And for those of us who love to see John’s attention to the details in his narratives that have a double meaning, like the double meaning we noticed last week in Jesus’ conversation with Nicodemus, where he speaks of being both “born again” and “born from above”, of both “wind” and “Spirit”, of “sound” and “voice”, the fact that Jesus speaks of five husbands suggests not only the fact that she has been in relationship with five human beings, but also the fact that the first five books of the Bible, the so-called Pentateuch, were never meant to provide her or any of God’s people with all the grace their souls and spirits required, as the Samaritans claimed. The most the Law can do is to function like a guide to a successful marriage, but never as the bridegroom or the marriage itself.
Moses did refer in those first five books, nonetheless, to a great prophet who would come to do what the law could not do, a prediction that the subsequent prophetic writings which Jesus and his fellow Jews included in their own larger collection of Holy Scripture, prophets like Isaiah and Jeremiah and Amos and so on, which reinforced Moses initial prediction, describing that greater prophet, the promised Messiah, in clearer and more vivid detail.
So after Jesus, the long-awaited bridegroom, has dug as deeply into her past as he can, she is able to hear the amazing truth from his dry, soon to be quenched lips: I am he. I am the Messiah, a Messiah to be worshipped wherever and whenever the bucket of my words tap into the ever-flowing grace of God that sustains all people, friend and stranger and even foe.
Though he doesn’t say it here, in effect he is telling this woman, “I am your spiritual Bridegroom. I, and only I, can save you from dying of spiritual thirst by accepting and receiving my living water, water that does not run out for those who put their trust in me.”
John will remind us that Jesus will make that access to his grace universally available from the cross, when Jesus is so physically dehydrated from his scourging and crucifixion that he has now reached the very limits of physical existence and is now at the point of death. “I thirst,” he will say. And again we must say that it is Jesus’ willingness to dig a well of living water for us with his words and actions on the cross, with its utmost physical and physical humiliation, that is also his final and decisive bid to open up a conversation with each and every person who is vainly trying to quench their deepest thirst in some other way than through a relationship with him.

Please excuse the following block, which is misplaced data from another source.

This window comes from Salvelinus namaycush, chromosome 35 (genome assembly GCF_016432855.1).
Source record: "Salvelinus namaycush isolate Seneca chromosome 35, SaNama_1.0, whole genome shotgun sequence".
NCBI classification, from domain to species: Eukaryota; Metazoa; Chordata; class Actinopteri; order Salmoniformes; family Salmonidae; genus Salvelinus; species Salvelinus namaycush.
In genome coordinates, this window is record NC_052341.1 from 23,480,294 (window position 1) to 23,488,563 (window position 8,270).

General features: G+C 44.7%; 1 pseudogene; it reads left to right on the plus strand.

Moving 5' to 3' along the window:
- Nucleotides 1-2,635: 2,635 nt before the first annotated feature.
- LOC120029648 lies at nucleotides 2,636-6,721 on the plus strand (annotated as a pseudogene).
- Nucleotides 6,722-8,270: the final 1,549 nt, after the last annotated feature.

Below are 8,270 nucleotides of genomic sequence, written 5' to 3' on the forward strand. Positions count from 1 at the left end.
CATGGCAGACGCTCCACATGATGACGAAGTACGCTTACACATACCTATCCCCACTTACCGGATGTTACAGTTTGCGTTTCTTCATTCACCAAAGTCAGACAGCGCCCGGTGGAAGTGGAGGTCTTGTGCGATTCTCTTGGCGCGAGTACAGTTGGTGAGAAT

“Give me a drink” is Jesus’ invitation to discover or renew the fountain of grace that flows from his side. He promises us that when we offer even a cold cup of water to someone who is thirsty, we are doing it unto him, and we will not lose the reward of sensing the welling of his grace within us when we do. Our positive response, the smaller acts of mercy that we offer others, is the harvest that feeds our soul and the soul of Jesus, sustaining the life of his Body, the Church, you and me, in our mission to a thirsty world.
As we dare to ask for what we need from others, especially those with whom we might not otherwise ever associate, may God bless us no less than he blessed that woman, who was the one who brought her entire village, who was just as thirsty as her, and in the end, her entire estranged nation of Samaria, as fruitful branches nourished and sustained in the Vine of Christ. AMEN.